Genetic risk factors
The presence of BRCA1 and BRCA2 gene mutations is the leading risk factor for inherited breast and ovarian cancers. These genes produce what is called a tumor suppression protein. These proteins help fix DNA “mistakes”. When either of the BRCA genes is altered (mutated), their production of protein gets out of whack and normal DNA repair ceases. Affected cells can then “grow out of control” and lead to cancer.
These mutated BRCA cells can be readily found in human blood or saliva and identified through genetic testing. Diagnosing the presence of these mutations provides treatment control for the patient. Treatment options for BRCA1 and 2 are chemotherapy and/or surgical steps to lower future cancer risks.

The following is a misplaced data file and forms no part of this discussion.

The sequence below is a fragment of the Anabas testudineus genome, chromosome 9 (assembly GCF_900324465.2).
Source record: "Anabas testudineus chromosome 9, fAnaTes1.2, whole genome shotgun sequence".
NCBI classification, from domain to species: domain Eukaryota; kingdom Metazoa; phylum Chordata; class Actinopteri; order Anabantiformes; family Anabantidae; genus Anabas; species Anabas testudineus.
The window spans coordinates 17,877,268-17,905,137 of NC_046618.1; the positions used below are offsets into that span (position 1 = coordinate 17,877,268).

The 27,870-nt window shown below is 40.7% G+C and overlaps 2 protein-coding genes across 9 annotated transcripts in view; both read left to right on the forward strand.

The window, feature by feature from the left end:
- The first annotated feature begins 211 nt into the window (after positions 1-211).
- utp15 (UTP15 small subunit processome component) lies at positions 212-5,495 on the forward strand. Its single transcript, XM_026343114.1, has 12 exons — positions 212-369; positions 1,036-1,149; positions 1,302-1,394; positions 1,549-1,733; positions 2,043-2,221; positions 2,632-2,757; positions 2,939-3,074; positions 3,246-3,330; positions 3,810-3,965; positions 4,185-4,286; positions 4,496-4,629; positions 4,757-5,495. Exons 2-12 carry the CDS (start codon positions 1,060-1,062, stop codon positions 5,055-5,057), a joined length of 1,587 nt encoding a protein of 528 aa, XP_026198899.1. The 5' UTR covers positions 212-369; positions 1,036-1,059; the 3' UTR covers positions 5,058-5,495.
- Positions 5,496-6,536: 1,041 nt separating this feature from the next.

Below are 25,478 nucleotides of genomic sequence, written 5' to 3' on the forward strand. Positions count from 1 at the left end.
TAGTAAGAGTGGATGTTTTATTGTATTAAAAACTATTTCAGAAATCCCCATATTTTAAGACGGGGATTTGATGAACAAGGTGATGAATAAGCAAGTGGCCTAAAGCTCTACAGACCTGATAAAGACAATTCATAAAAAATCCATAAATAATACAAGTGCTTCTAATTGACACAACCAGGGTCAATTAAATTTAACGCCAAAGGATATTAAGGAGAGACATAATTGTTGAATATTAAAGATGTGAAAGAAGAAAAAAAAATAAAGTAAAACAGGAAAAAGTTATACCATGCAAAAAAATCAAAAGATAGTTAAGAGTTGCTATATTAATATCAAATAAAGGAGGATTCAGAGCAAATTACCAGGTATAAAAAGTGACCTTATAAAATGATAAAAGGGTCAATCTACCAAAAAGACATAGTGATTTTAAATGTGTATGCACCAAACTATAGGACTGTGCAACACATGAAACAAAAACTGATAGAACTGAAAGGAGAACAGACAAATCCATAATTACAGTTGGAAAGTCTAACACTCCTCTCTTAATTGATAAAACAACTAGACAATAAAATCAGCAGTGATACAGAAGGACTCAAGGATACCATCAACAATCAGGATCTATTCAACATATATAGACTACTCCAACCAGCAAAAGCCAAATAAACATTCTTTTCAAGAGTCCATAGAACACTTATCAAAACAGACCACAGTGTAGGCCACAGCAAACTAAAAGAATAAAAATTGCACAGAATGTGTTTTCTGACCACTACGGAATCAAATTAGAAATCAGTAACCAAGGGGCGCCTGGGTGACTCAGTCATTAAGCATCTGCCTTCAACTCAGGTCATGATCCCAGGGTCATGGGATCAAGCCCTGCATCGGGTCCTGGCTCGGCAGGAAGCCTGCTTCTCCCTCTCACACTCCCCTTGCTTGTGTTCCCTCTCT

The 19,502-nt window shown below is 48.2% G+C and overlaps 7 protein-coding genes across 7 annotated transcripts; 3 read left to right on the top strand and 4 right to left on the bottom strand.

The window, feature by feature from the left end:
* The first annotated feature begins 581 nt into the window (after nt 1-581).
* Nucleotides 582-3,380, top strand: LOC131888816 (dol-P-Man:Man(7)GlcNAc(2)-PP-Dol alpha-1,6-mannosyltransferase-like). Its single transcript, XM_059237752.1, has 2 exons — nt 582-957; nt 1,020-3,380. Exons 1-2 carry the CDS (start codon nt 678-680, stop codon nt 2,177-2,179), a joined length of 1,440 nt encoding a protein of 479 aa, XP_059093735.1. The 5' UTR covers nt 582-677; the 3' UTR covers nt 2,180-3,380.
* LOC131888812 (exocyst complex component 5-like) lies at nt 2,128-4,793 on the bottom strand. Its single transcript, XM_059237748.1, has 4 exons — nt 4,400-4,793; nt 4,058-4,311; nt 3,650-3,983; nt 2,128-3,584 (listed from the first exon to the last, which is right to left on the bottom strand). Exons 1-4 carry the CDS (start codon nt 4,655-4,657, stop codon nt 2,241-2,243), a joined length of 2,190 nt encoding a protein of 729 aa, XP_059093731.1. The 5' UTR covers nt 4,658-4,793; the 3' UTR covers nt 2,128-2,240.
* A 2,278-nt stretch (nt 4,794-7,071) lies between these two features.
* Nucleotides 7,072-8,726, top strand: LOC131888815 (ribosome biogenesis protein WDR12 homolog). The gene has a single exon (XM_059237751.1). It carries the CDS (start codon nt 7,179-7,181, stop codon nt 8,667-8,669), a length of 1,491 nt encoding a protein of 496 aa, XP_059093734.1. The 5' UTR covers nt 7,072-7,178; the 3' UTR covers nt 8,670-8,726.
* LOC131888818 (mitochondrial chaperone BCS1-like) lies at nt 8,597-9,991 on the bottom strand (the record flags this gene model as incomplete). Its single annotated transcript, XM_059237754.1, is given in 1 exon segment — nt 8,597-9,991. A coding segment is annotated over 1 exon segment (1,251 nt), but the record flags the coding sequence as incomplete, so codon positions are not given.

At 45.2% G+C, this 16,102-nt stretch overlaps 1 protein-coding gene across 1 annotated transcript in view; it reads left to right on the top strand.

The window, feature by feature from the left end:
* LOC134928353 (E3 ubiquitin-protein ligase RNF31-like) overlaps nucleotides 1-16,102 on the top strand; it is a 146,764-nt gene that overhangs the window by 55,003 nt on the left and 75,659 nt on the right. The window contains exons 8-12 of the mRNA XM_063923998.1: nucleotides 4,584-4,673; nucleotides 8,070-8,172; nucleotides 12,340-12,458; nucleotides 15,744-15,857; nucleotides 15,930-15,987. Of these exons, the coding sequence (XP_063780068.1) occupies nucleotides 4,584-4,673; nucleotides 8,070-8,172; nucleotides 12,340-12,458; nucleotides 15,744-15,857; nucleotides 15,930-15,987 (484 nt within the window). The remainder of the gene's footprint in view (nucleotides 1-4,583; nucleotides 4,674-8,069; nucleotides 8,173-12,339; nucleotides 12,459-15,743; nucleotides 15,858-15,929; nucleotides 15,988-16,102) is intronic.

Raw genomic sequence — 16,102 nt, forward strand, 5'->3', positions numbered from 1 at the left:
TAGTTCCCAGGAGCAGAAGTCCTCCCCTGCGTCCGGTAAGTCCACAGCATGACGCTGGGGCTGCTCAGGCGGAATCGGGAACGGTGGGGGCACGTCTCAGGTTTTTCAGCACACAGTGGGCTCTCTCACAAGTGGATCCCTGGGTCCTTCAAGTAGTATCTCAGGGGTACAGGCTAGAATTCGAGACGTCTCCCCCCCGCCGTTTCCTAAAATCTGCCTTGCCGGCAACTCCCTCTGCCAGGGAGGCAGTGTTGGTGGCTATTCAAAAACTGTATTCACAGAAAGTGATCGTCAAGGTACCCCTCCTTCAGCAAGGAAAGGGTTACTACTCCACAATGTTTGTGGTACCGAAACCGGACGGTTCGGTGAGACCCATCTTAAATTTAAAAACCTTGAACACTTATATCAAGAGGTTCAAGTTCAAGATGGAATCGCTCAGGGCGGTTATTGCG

Mutations in various other genes can also increase the risks for breast and ovarian cancer. Those genetic conversions can also be exposed with genetic testing.